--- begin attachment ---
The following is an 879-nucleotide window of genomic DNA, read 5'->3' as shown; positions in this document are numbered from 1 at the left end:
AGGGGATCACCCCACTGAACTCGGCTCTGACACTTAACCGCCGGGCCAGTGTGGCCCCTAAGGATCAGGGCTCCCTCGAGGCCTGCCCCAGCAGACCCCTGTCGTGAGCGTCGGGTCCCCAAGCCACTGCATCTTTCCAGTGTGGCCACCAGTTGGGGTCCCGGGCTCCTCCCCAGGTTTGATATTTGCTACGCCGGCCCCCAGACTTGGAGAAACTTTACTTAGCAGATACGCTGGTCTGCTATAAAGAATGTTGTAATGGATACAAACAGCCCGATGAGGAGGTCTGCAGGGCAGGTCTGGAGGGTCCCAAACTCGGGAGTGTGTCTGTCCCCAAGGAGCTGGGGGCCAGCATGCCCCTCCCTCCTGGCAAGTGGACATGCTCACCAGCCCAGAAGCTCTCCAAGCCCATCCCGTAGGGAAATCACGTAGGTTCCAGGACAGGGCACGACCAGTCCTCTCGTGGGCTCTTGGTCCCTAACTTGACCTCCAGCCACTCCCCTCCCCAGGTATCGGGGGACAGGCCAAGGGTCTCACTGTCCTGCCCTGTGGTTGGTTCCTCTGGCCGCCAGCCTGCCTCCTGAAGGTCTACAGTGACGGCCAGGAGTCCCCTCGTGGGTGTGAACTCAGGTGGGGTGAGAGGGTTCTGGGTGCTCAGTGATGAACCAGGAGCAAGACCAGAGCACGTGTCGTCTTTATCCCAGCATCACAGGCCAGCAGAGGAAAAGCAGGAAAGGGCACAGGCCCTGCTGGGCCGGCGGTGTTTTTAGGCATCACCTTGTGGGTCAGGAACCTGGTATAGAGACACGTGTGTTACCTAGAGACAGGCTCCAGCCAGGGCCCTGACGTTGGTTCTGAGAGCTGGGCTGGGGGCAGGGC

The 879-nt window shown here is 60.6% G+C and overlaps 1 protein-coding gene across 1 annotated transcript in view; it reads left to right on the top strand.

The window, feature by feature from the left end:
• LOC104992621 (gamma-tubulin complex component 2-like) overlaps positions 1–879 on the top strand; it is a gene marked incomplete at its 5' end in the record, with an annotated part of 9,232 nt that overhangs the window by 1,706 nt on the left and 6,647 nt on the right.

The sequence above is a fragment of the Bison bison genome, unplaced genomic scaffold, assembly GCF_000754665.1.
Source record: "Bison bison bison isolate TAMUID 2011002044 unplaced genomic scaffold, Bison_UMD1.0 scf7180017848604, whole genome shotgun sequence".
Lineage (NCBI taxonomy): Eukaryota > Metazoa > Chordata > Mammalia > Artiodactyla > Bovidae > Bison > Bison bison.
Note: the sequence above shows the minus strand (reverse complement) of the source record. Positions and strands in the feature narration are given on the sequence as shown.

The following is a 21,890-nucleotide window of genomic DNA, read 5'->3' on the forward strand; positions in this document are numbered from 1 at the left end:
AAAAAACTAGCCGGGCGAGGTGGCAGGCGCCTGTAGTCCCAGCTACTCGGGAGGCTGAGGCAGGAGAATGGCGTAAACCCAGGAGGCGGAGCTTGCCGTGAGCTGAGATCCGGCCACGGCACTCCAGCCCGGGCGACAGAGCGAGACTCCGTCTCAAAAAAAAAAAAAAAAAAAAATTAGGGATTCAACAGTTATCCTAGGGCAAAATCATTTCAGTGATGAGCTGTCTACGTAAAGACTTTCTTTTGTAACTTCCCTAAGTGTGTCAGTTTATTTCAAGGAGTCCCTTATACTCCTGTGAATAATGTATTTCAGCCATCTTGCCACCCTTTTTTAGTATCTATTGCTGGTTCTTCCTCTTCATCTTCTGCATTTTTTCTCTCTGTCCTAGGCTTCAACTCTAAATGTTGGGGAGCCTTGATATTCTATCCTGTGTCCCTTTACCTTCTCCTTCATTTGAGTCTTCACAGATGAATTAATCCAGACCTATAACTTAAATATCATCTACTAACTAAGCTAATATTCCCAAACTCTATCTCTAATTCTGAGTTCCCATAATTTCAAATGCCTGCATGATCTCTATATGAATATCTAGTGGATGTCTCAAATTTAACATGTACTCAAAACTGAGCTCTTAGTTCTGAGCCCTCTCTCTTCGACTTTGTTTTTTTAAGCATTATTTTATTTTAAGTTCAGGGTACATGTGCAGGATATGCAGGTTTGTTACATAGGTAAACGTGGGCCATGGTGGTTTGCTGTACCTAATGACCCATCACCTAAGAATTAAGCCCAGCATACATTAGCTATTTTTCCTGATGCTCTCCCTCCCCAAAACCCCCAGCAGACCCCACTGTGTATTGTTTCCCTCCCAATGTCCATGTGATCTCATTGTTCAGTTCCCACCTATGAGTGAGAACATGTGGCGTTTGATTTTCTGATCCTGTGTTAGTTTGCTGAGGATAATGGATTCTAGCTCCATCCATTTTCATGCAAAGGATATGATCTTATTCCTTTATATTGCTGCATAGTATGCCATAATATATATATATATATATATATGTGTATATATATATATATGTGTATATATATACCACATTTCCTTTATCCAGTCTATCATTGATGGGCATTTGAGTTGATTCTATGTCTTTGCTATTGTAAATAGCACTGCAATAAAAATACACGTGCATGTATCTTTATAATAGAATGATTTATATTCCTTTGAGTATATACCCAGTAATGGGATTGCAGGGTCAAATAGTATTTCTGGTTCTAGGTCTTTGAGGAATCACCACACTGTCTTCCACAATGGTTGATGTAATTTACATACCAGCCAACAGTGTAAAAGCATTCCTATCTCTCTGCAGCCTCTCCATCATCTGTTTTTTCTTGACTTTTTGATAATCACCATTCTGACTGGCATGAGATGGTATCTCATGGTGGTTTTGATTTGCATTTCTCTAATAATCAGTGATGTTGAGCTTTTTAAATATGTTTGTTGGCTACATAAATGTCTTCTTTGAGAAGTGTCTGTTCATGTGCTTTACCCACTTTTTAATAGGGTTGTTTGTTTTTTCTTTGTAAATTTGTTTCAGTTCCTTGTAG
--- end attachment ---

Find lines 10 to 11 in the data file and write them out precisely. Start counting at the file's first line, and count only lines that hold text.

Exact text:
The following is a 21,890-nucleotide window of genomic DNA, read 5'->3' on the forward strand; positions in this document are numbered from 1 at the left end:
AAAAAACTAGCCGGGCGAGGTGGCAGGCGCCTGTAGTCCCAGCTACTCGGGAGGCTGAGGCAGGAGAATGGCGTAAACCCAGGAGGCGGAGCTTGCCGTGAGCTGAGATCCGGCCACGGCACTCCAGCCCGGGCGACAGAGCGAGACTCCGTCTCAAAAAAAAAAAAAAAAAAAAATTAGGGATTCAACAGTTATCCTAGGGCAAAATCATTTCAGTGATGAGCTGTCTACGTAAAGACTTTCTTTTGTAACTTCCCTAAGTGTGTCAGTTTATTTCAAGGAGTCCCTTATACTCCTGTGAATAATGTATTTCAGCCATCTTGCCACCCTTTTTTAGTATCTATTGCTGGTTCTTCCTCTTCATCTTCTGCATTTTTTCTCTCTGTCCTAGGCTTCAACTCTAAATGTTGGGGAGCCTTGATATTCTATCCTGTGTCCCTTTACCTTCTCCTTCATTTGAGTCTTCACAGATGAATTAATCCAGACCTATAACTTAAATATCATCTACTAACTAAGCTAATATTCCCAAACTCTATCTCTAATTCTGAGTTCCCATAATTTCAAATGCCTGCATGATCTCTATATGAATATCTAGTGGATGTCTCAAATTTAACATGTACTCAAAACTGAGCTCTTAGTTCTGAGCCCTCTCTCTTCGACTTTGTTTTTTTAAGCATTATTTTATTTTAAGTTCAGGGTACATGTGCAGGATATGCAGGTTTGTTACATAGGTAAACGTGGGCCATGGTGGTTTGCTGTACCTAATGACCCATCACCTAAGAATTAAGCCCAGCATACATTAGCTATTTTTCCTGATGCTCTCCCTCCCCAAAACCCCCAGCAGACCCCACTGTGTATTGTTTCCCTCCCAATGTCCATGTGATCTCATTGTTCAGTTCCCACCTATGAGTGAGAACATGTGGCGTTTGATTTTCTGATCCTGTGTTAGTTTGCTGAGGATAATGGATTCTAGCTCCATCCATTTTCATGCAAAGGATATGATCTTATTCCTTTATATTGCTGCATAGTATGCCATAATATATATATATATATATATATGTGTATATATATATATATGTGTATATATATACCACATTTCCTTTATCCAGTCTATCATTGATGGGCATTTGAGTTGATTCTATGTCTTTGCTATTGTAAATAGCACTGCAATAAAAATACACGTGCATGTATCTTTATAATAGAATGATTTATATTCCTTTGAGTATATACCCAGTAATGGGATTGCAGGGTCAAATAGTATTTCTGGTTCTAGGTCTTTGAGGAATCACCACACTGTCTTCCACAATGGTTGATGTAATTTACATACCAGCCAACAGTGTAAAAGCATTCCTATCTCTCTGCAGCCTCTCCATCATCTGTTTTTTCTTGACTTTTTGATAATCACCATTCTGACTGGCATGAGATGGTATCTCATGGTGGTTTTGATTTGCATTTCTCTAATAATCAGTGATGTTGAGCTTTTTAAATATGTTTGTTGGCTACATAAATGTCTTCTTTGAGAAGTGTCTGTTCATGTGCTTTACCCACTTTTTAATAGGGTTGTTTGTTTTTTCTTTGTAAATTTGTTTCAGTTCCTTGTAG